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Old 07-27-2015, 09:52 AM   #1
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We are new to the Group. We are longtime inland sailors who have gotten old. Need to be on the water, but not as spry as we once were. Looking into power boats and trawlers in particular. Question, how many engine hours are too much. I know there is more to the condition of engines that hours, but looking at ads they are all over the place. Any rule of thumb?
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Old 07-27-2015, 09:58 AM   #2
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That is a tough one I think most would say it is about the maintenance and not as much the hours

Some of the diesels are built like tanks

For example our dock neighbor has detroits in a viking with 11k hours and they do not smoke compression is great ,,,,, Then we have another dock neighbor with the same engines different boat he just rebuilt them at 6k hours

My Volvos are at 4k hours and are probably not far from needing rebuilt
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Old 07-27-2015, 10:04 AM   #3
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I too am a sailor that is transitioning to power. I can tell you that powerboat engine hours are very different from sailboat engine hours. On a powerboat there will be more hours, but most of them will have been accumulated with the engine fully warmed up and operating at near optimum conditions. In contrast, as you know, sailboat engines get used for 15 minutes, shut down then used again for 15-30 minutes. The result is that I am much more comfortable with a powerboat engine with 4,000-5,000 hours than I am with a sailboat engine with 1,000-1,500 hours.

That said, I would look for things like the engine being clean with no rust. I would also want to see a nice record of regular oil changes, etc. It also depends on the type of engine. Personally I am leery of turbocharged engines with lots of hours. I prefer a naturally aspirated engine.
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Old 07-27-2015, 10:31 AM   #4
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You're asking a question with answers totally depending upon your comfort, available money and stomach.


If money were no object, then get any boat you like and have it rebuilt, or repowered. If money is tight, then go for a boat with a recently rebuilt engine.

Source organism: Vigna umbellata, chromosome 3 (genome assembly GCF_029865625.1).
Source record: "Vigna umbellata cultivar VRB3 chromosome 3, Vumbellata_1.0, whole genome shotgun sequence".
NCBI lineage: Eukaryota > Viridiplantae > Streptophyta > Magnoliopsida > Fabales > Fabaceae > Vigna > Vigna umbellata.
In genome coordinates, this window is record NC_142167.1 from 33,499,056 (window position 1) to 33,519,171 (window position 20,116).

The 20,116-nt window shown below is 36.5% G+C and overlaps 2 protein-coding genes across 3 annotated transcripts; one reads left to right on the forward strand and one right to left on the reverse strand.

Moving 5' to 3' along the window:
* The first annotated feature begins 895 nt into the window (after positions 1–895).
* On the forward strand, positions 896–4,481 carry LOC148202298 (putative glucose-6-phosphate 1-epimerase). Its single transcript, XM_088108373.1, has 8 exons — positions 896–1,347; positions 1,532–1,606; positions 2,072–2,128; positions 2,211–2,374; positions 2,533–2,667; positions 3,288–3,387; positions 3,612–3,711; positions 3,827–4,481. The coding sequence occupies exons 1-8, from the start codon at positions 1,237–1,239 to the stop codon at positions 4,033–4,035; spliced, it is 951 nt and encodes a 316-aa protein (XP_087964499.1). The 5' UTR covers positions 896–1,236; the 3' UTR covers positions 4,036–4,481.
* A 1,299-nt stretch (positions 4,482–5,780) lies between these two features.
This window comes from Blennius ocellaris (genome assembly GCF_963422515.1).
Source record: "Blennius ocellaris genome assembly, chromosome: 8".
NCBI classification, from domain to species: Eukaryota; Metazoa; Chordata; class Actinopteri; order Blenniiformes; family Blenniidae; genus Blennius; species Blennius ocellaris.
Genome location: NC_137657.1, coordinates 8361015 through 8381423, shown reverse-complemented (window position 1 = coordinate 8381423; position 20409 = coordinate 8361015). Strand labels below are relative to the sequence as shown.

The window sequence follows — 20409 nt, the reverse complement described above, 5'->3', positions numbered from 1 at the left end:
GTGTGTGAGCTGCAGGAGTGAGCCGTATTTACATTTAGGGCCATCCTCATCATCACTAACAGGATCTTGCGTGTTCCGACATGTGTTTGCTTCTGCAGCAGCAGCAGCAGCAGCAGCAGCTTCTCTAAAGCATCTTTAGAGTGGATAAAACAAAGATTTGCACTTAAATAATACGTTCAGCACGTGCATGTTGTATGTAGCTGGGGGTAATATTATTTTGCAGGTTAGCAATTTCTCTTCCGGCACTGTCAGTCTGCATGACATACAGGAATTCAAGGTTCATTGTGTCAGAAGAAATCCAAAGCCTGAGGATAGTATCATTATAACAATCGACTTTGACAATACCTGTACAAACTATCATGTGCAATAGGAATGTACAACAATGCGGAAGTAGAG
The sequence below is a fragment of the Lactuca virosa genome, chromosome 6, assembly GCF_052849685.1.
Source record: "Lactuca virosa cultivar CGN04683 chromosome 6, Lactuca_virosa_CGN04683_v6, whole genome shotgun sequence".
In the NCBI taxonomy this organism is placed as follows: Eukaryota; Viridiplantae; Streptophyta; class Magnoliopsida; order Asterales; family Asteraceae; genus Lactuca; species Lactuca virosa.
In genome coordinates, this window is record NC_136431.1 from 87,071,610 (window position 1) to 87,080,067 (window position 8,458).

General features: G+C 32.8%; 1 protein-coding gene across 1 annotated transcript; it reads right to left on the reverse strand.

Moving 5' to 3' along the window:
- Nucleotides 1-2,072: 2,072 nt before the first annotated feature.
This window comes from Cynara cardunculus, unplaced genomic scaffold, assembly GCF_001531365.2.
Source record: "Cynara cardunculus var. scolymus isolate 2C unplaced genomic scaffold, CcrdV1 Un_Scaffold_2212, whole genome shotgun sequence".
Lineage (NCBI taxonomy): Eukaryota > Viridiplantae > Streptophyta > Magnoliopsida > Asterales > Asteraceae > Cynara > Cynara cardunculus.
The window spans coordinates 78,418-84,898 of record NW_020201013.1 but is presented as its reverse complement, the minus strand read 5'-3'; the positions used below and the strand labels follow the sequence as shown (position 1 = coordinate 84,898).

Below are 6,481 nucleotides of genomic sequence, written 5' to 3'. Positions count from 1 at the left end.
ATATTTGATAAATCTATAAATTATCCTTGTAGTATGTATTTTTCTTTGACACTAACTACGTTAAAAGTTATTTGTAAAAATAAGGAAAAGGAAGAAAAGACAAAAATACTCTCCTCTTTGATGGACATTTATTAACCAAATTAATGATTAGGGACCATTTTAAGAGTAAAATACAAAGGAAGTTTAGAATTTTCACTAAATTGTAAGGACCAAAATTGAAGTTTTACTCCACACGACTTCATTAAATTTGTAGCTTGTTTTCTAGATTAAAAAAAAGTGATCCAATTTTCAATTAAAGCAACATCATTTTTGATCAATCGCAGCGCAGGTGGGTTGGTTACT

If money is scarce, then if you can find a boat and hope it keeps running.


Some people can't stomach the thought of running an old(er) engine. I guess it would depend also if you had a boat with single or twin. It's really up to you. Being the previous proud owner of a 1979 atomic4 in a Ranger 30, that always was a cantankerous thing to keep running, gasketed and no exhaust leaks, an old diesel is a wonder to behold! IMHO.
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Old 07-28-2015, 06:29 AM   #5
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Any rule of thumb? __________________

It is claimed that the usual boat does 200 hours a year. With a 10 year old boat 2,000 would not be uncommon .

A dock Queen might have 1/4 that time , so would be very suspect that the REQUIRED maint was done on time.

A well maintained engine of course will last its full service life easier than a "Run it till it Dies" program.

A good look in the engine space might show the level of maint.Proper oil, antifreez and filters.

Diesels can run extreme hours , but seldom do in a boat.

Figure 5000- hours or so on a small diesel (taxi or farm equipment origin) and double that with a more industrial engine source.

Old Gas engines will usually last 2000 hours IF fresh water cooled , 7 years or so if seawater cooled.

As maint and use pattern is more important than hours its hard to guess how much life is left in the old bucket.
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Old 08-04-2015, 02:26 AM   #6
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Quote:
Originally Posted by FF View Post
Any rule of thumb? __________________

It is claimed that the usual boat does 200 hours a year. With a 10 year old boat 2,000 would not be uncommon .

A dock Queen might have 1/4 that time , so would be very suspect that the REQUIRED maint was done on time.

A well maintained engine of course will last its full service life easier than a "Run it till it Dies" program.

A good look in the engine space might show the level of maint.Proper oil, antifreez and filters.

Diesels can run extreme hours , but seldom do in a boat.

Figure 5000- hours or so on a small diesel (taxi or farm equipment origin) and double that with a more industrial engine source.

Old Gas engines will usually last 2000 hours IF fresh water cooled , 7 years or so if seawater cooled.

As maint and use pattern is more important than hours its hard to guess how much life is left in the old bucket.

Good information mate!


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